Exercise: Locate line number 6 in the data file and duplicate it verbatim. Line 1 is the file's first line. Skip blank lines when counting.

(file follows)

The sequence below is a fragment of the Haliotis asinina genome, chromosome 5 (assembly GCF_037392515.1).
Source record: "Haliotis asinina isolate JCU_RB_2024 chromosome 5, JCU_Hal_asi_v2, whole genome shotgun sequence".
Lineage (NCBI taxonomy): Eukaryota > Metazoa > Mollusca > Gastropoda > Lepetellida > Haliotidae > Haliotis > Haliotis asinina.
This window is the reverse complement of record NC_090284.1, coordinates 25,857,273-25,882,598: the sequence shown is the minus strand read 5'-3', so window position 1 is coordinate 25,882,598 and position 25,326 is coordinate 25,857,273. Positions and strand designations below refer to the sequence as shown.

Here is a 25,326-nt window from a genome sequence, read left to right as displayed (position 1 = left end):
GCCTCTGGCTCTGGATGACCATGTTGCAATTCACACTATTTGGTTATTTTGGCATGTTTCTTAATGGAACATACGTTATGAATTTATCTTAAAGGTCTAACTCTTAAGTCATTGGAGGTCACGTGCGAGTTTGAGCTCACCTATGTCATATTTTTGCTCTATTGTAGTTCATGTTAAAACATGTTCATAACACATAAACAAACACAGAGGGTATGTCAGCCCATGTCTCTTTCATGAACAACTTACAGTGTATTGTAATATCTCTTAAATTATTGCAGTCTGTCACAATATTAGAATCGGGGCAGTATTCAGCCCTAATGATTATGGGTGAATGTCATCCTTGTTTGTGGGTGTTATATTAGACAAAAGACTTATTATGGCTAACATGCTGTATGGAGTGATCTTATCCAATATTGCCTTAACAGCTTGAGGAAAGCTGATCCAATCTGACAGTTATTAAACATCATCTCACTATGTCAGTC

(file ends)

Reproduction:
GCCTCTGGCTCTGGATGACCATGTTGCAATTCACACTATTTGGTTATTTTGGCATGTTTCTTAATGGAACATACGTTATGAATTTATCTTAAAGGTCTAACTCTTAAGTCATTGGAGGTCACGTGCGAGTTTGAGCTCACCTATGTCATATTTTTGCTCTATTGTAGTTCATGTTAAAACATGTTCATAACACATAAACAAACACAGAGGGTATGTCAGCCCATGTCTCTTTCATGAACAACTTACAGTGTATTGTAATATCTCTTAAATTATTGCAGTCTGTCACAATATTAGAATCGGGGCAGTATTCAGCCCTAATGATTATGGGTGAATGTCATCCTTGTTTGTGGGTGTTATATTAGACAAAAGACTTATTATGGCTAACATGCTGTATGGAGTGATCTTATCCAATATTGCCTTAACAGCTTGAGGAAAGCTGATCCAATCTGACAGTTATTAAACATCATCTCACTATGTCAGTC